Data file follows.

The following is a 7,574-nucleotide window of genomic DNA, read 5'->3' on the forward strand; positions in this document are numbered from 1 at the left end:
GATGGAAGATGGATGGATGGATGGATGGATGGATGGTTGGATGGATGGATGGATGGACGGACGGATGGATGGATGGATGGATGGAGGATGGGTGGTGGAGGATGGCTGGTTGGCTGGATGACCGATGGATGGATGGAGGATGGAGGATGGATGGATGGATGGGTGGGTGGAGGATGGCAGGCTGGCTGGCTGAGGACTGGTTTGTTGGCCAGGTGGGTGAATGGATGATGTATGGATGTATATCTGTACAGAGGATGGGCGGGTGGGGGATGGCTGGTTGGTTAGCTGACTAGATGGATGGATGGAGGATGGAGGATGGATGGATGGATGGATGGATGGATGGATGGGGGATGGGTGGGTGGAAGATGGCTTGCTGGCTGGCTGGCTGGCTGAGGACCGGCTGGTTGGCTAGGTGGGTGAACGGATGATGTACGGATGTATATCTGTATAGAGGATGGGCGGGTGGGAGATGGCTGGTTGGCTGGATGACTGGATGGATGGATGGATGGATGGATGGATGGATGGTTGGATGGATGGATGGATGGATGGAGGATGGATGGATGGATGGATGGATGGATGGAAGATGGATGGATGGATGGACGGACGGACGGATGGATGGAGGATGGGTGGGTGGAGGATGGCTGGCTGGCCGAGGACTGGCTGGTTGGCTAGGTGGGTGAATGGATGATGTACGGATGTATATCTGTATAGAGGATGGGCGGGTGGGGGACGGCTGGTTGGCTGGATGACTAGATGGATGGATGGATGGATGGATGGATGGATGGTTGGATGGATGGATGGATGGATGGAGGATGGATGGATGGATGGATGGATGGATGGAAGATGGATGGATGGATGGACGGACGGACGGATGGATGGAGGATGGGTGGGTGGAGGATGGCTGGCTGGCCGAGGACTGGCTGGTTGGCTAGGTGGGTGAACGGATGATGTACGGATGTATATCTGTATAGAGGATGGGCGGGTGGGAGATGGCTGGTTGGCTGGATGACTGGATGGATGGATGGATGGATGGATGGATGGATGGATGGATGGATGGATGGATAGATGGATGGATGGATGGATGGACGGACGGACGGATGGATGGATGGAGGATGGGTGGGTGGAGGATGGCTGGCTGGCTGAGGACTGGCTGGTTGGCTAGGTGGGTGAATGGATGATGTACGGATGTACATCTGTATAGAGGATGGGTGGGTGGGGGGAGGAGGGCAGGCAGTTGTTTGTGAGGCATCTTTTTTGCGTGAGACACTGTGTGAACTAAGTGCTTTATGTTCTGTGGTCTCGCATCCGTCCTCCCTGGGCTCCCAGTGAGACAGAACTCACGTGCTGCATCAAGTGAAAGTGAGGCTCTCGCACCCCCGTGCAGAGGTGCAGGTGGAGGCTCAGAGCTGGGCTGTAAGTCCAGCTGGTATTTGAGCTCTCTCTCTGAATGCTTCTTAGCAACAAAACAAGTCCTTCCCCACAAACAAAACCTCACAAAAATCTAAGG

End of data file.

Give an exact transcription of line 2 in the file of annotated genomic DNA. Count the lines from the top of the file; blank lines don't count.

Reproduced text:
GATGGAAGATGGATGGATGGATGGATGGATGGATGGTTGGATGGATGGATGGATGGACGGACGGATGGATGGATGGATGGATGGAGGATGGGTGGTGGAGGATGGCTGGTTGGCTGGATGACCGATGGATGGATGGAGGATGGAGGATGGATGGATGGATGGGTGGGTGGAGGATGGCAGGCTGGCTGGCTGAGGACTGGTTTGTTGGCCAGGTGGGTGAATGGATGATGTATGGATGTATATCTGTACAGAGGATGGGCGGGTGGGGGATGGCTGGTTGGTTAGCTGACTAGATGGATGGATGGAGGATGGAGGATGGATGGATGGATGGATGGATGGATGGATGGGGGATGGGTGGGTGGAAGATGGCTTGCTGGCTGGCTGGCTGGCTGAGGACCGGCTGGTTGGCTAGGTGGGTGAACGGATGATGTACGGATGTATATCTGTATAGAGGATGGGCGGGTGGGAGATGGCTGGTTGGCTGGATGACTGGATGGATGGATGGATGGATGGATGGATGGATGGTTGGATGGATGGATGGATGGATGGAGGATGGATGGATGGATGGATGGATGGATGGAAGATGGATGGATGGATGGACGGACGGACGGATGGATGGAGGATGGGTGGGTGGAGGATGGCTGGCTGGCCGAGGACTGGCTGGTTGGCTAGGTGGGTGAATGGATGATGTACGGATGTATATCTGTATAGAGGATGGGCGGGTGGGGGACGGCTGGTTGGCTGGATGACTAGATGGATGGATGGATGGATGGATGGATGGATGGTTGGATGGATGGATGGATGGATGGAGGATGGATGGATGGATGGATGGATGGATGGAAGATGGATGGATGGATGGACGGACGGACGGATGGATGGAGGATGGGTGGGTGGAGGATGGCTGGCTGGCCGAGGACTGGCTGGTTGGCTAGGTGGGTGAACGGATGATGTACGGATGTATATCTGTATAGAGGATGGGCGGGTGGGAGATGGCTGGTTGGCTGGATGACTGGATGGATGGATGGATGGATGGATGGATGGATGGATGGATGGATGGATGGATAGATGGATGGATGGATGGATGGACGGACGGACGGATGGATGGATGGAGGATGGGTGGGTGGAGGATGGCTGGCTGGCTGAGGACTGGCTGGTTGGCTAGGTGGGTGAATGGATGATGTACGGATGTACATCTGTATAGAGGATGGGTGGGTGGGGGGAGGAGGGCAGGCAGTTGTTTGTGAGGCATCTTTTTTGCGTGAGACACTGTGTGAACTAAGTGCTTTATGTTCTGTGGTCTCGCATCCGTCCTCCCTGGGCTCCCAGTGAGACAGAACTCACGTGCTGCATCAAGTGAAAGTGAGGCTCTCGCACCCCCGTGCAGAGGTGCAGGTGGAGGCTCAGAGCTGGGCTGTAAGTCCAGCTGGTATTTGAGCTCTCTCTCTGAATGCTTCTTAGCAACAAAACAAGTCCTTCCCCACAAACAAAACCTCACAAAAATCTAAGG